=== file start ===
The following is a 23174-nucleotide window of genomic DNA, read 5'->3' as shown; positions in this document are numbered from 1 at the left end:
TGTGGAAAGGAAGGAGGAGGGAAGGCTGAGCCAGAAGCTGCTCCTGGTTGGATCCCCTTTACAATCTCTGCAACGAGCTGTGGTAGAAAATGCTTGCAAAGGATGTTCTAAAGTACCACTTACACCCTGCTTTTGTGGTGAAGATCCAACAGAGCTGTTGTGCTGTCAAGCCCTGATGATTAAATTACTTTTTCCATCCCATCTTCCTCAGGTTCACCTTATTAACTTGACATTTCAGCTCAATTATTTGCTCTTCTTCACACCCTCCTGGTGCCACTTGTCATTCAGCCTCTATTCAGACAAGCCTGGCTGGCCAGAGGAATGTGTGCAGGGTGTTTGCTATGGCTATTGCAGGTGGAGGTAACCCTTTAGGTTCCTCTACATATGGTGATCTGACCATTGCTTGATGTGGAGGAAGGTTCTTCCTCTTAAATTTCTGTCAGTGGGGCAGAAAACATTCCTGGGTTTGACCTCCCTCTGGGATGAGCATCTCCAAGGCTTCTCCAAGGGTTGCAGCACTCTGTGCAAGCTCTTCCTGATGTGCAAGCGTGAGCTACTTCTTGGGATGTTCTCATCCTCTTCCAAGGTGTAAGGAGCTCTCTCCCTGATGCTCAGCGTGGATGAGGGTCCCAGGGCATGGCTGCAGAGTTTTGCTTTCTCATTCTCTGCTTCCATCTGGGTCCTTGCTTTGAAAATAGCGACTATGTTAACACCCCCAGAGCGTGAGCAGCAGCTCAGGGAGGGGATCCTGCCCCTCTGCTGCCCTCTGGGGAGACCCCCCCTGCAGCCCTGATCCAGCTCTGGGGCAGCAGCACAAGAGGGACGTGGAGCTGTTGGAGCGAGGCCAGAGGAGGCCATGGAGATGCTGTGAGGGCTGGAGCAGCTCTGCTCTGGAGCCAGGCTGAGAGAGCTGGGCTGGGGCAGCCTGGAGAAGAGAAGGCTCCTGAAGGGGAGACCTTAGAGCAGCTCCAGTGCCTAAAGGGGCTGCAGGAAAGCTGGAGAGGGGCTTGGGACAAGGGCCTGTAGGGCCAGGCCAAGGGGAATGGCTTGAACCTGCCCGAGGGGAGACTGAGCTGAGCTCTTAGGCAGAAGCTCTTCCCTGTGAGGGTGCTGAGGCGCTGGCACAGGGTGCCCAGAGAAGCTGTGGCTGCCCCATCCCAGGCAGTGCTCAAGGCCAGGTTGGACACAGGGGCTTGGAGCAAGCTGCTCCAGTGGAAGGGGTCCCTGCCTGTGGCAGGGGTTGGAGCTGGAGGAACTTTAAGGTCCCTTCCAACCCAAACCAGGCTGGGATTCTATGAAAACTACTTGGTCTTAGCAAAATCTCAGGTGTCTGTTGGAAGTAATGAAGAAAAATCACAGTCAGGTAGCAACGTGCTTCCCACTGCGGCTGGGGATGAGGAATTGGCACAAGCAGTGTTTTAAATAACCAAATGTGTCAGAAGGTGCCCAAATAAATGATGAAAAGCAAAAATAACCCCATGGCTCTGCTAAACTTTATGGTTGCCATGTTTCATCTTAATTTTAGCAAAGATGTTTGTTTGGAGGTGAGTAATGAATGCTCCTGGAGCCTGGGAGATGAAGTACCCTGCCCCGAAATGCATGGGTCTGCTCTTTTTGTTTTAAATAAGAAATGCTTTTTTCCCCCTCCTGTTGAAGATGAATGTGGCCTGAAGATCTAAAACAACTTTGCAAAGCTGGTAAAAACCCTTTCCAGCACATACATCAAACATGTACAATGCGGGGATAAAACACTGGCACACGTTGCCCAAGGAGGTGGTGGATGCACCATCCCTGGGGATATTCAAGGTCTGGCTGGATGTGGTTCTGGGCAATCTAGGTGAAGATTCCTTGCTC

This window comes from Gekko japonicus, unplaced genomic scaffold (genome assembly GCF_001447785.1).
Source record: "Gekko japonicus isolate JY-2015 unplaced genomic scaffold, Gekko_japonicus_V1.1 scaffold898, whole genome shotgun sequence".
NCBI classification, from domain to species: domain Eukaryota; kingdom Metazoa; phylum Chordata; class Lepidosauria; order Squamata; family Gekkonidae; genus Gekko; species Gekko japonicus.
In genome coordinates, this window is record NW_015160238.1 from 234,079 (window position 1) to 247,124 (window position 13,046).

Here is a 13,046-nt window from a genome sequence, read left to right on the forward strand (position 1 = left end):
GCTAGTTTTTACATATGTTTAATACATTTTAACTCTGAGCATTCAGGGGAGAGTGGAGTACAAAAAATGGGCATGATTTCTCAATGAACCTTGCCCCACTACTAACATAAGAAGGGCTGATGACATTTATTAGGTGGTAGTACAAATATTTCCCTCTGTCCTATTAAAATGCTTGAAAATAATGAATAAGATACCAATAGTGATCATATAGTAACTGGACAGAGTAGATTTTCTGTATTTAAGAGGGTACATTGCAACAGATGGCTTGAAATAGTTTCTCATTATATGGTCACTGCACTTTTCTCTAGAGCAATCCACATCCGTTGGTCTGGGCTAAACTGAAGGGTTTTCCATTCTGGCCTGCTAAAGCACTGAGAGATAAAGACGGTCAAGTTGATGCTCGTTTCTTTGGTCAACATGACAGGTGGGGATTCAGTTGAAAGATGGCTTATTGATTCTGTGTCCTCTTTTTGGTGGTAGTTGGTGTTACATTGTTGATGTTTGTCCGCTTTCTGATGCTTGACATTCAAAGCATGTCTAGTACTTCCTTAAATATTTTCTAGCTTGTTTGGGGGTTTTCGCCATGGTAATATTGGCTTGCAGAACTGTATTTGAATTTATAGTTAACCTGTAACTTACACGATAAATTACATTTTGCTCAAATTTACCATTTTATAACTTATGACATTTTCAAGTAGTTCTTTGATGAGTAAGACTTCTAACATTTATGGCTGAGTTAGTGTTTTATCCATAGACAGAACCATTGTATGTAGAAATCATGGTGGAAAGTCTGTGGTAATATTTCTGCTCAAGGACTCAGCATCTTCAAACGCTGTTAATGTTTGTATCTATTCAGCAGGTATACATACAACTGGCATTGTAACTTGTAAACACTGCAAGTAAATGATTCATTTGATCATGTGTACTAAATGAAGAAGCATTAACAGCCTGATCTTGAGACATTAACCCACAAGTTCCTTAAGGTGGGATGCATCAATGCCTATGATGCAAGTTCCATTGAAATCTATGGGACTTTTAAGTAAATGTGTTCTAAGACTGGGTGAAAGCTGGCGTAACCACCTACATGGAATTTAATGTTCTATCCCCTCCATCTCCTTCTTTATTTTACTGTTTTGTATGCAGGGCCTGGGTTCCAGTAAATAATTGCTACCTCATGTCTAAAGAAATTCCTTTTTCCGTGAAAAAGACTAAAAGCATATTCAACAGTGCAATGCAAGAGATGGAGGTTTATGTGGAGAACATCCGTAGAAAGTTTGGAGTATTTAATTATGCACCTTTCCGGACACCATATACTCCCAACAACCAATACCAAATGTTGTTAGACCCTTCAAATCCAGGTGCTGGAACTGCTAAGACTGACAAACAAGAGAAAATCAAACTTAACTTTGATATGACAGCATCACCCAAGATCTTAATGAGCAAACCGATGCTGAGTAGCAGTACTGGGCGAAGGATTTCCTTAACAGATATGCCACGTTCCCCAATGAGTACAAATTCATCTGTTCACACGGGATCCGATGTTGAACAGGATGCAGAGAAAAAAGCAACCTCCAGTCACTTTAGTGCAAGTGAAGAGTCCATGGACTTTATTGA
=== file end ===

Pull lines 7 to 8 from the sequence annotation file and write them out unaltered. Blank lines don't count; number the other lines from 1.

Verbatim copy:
Here is a 13,046-nt window from a genome sequence, read left to right on the forward strand (position 1 = left end):
GCTAGTTTTTACATATGTTTAATACATTTTAACTCTGAGCATTCAGGGGAGAGTGGAGTACAAAAAATGGGCATGATTTCTCAATGAACCTTGCCCCACTACTAACATAAGAAGGGCTGATGACATTTATTAGGTGGTAGTACAAATATTTCCCTCTGTCCTATTAAAATGCTTGAAAATAATGAATAAGATACCAATAGTGATCATATAGTAACTGGACAGAGTAGATTTTCTGTATTTAAGAGGGTACATTGCAACAGATGGCTTGAAATAGTTTCTCATTATATGGTCACTGCACTTTTCTCTAGAGCAATCCACATCCGTTGGTCTGGGCTAAACTGAAGGGTTTTCCATTCTGGCCTGCTAAAGCACTGAGAGATAAAGACGGTCAAGTTGATGCTCGTTTCTTTGGTCAACATGACAGGTGGGGATTCAGTTGAAAGATGGCTTATTGATTCTGTGTCCTCTTTTTGGTGGTAGTTGGTGTTACATTGTTGATGTTTGTCCGCTTTCTGATGCTTGACATTCAAAGCATGTCTAGTACTTCCTTAAATATTTTCTAGCTTGTTTGGGGGTTTTCGCCATGGTAATATTGGCTTGCAGAACTGTATTTGAATTTATAGTTAACCTGTAACTTACACGATAAATTACATTTTGCTCAAATTTACCATTTTATAACTTATGACATTTTCAAGTAGTTCTTTGATGAGTAAGACTTCTAACATTTATGGCTGAGTTAGTGTTTTATCCATAGACAGAACCATTGTATGTAGAAATCATGGTGGAAAGTCTGTGGTAATATTTCTGCTCAAGGACTCAGCATCTTCAAACGCTGTTAATGTTTGTATCTATTCAGCAGGTATACATACAACTGGCATTGTAACTTGTAAACACTGCAAGTAAATGATTCATTTGATCATGTGTACTAAATGAAGAAGCATTAACAGCCTGATCTTGAGACATTAACCCACAAGTTCCTTAAGGTGGGATGCATCAATGCCTATGATGCAAGTTCCATTGAAATCTATGGGACTTTTAAGTAAATGTGTTCTAAGACTGGGTGAAAGCTGGCGTAACCACCTACATGGAATTTAATGTTCTATCCCCTCCATCTCCTTCTTTATTTTACTGTTTTGTATGCAGGGCCTGGGTTCCAGTAAATAATTGCTACCTCATGTCTAAAGAAATTCCTTTTTCCGTGAAAAAGACTAAAAGCATATTCAACAGTGCAATGCAAGAGATGGAGGTTTATGTGGAGAACATCCGTAGAAAGTTTGGAGTATTTAATTATGCACCTTTCCGGACACCATATACTCCCAACAACCAATACCAAATGTTGTTAGACCCTTCAAATCCAGGTGCTGGAACTGCTAAGACTGACAAACAAGAGAAAATCAAACTTAACTTTGATATGACAGCATCACCCAAGATCTTAATGAGCAAACCGATGCTGAGTAGCAGTACTGGGCGAAGGATTTCCTTAACAGATATGCCACGTTCCCCAATGAGTACAAATTCATCTGTTCACACGGGATCCGATGTTGAACAGGATGCAGAGAAAAAAGCAACCTCCAGTCACTTTAGTGCAAGTGAAGAGTCCATGGACTTTATTGA